Turkey’s forays into the Middle East
Soon after coming to power in 2002, the Justice and Development Party (AKP) pivoted Turkish foreign policy towards its neighborhood, most distinctly, MENA. As an important component of what some referred to as “emerging neo-Ottomanism,” Ankara believed it could parlay its new popularity, economic strength and growing regional networks into diplomatic muscle deployed in furtherance of conflict resolution. However, the AKP’s outlook soon created contradictions in its peacemaking efforts. In 2006, it endorsed Hamas after it won the elections in the West Bank and Gaza, diverging from the Quartet, which linked acceptance of the results with the Islamist movement’s recognition of the state of Israel and renunciation of violence. Ankara’s approach to post-2003 Iraq was wrought with contradictions and ultimately failed dismally. While its relations with the Saddam Hussein regime were never very solid, it saw a strong Iraq as a critical buffer against Iranian influence and shared Saddam’s interest in keeping the Kurds divided and weak.
Turkey soon shot itself in the foot. In the run-up to Iraq’s 2010 parliamentary elections, Turkey, in coordination with Qatar, set about building a secular political counterweight to Prime Minister Nouri al-Maliki’s Islamist-tinged Shiite ruling alliance. But by drawing mainly Sunni parties into former Prime Minister Ayad Allawi’s al-Iraqiya list, Turkey compounded Iraq’s sectarian politics. These antecedents would come back to haunt Ankara after 2011. The Arab awakenings put Turkish regional policy to an ever more rigorous test. Initially, it seemed that history was on the AKP’s side, with years of investment about to pay off. Sensing commercial and political opportunity in the Arab world at a time when European Union membership negotiations had reached a stalemate, Turkey presented its multiparty politics, economic vibrancy, synthesis of Islam and democracy as a model to the region. Recep Tayyip Erdoğan, who was prime minister at the time, became the hero of Tahrir Square with an early call on Hosni Mubarak to step down. With the old autocrats gone, Tunisia, Egypt and Libya all saw Brotherhood affiliates triumphing. In Syria, Ankara expected Bashar al-Assad to fall in the face of growing popular protests. Then came the reversal, shattering in its impact. Assad stayed on. Turkey’s support of the Muslim Brotherhood backfired. Lastly, the 2015 nuclear deal between Iran and the P5+1 diminished Turkey’s value to Tehran as a bridge to the West.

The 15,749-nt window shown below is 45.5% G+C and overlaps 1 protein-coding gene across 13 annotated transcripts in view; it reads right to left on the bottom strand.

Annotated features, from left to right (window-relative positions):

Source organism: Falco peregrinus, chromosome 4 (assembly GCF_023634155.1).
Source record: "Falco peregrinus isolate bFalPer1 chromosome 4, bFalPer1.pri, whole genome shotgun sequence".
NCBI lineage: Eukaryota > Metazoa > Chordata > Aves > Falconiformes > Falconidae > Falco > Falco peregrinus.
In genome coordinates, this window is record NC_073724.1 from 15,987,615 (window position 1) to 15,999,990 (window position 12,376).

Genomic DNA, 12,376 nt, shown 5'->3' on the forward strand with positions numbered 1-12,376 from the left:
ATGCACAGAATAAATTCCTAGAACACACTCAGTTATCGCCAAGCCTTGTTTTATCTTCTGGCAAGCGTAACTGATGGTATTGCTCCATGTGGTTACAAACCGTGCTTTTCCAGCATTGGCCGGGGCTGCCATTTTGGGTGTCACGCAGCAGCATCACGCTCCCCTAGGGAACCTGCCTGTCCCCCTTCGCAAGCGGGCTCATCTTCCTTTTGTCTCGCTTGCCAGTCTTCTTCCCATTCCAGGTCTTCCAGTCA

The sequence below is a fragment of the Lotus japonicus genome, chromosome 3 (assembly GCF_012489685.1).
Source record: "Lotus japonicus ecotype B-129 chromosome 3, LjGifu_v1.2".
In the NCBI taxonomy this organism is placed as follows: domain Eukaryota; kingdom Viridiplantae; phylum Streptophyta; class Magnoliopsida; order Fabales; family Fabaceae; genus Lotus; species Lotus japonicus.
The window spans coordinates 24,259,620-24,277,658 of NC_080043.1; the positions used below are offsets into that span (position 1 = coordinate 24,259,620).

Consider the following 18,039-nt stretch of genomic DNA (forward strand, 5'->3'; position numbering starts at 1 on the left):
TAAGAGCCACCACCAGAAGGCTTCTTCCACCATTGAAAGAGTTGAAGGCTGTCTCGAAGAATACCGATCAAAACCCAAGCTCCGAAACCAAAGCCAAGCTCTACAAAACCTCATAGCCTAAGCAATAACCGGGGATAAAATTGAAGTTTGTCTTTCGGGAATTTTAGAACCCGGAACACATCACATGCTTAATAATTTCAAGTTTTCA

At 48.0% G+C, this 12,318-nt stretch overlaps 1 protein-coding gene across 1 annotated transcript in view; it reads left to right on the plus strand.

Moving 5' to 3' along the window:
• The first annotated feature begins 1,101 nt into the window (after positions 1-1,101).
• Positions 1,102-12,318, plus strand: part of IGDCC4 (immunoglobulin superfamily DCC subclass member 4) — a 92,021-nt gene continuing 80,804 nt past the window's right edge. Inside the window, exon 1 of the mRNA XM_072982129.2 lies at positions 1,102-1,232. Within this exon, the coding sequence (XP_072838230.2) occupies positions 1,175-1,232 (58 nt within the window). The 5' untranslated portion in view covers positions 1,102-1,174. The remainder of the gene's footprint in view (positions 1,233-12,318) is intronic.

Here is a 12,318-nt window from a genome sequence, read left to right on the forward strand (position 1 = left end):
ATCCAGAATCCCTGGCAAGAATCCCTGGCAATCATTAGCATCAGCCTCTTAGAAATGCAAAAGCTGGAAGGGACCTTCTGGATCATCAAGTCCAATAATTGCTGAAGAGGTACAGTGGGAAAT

Setbacks in Syria, Iraq and the broader region pushed Turkey into retrenchment mode. Instead of Turkey changing Syria in its own image, as many Turks had hoped it would do in 2011, the Syrian war transformed Turkish domestic politics and regional policy. To prevent further isolation and maintain its position, Ankara began to repair relations with Israel, tried to restore economic ties with the Sisi regime in Egypt, reopened its embassy in Libya and even toned down its anti-Assad rhetoric, reportedly establishing a backchannel to Damascus. At the same time, Turkey has clung to its alliance with Qatar. Turkey also has remained steadfast in its backing of Hamas in Gaza.
The Arab Awakenings and their violent aftermath served to unravel the edifice that AKP leaders had built. Most of the gambles the AKP took, starting from the mid-2000s but especially from 2011 onwards, boomeranged. Turkey’s challenge today is to restore equipoise in its regional relations and in particular to prevent any further negative spillover from the conflicts and vacuum in Syria and Iraq.
Dr. Dimitar Bechev is a Research Fellow at the Center for Russian, Eurasian and East European Studies at the University of North Carolina, Chapel Hill. Dr. Joost Hiltermann is the Program Director for the Middle East and North Africa at the International Crisis Group (ICG). This is an abridged version of the original article published in Turkish Policy Quarterly’s (TPQ) 2017 issue.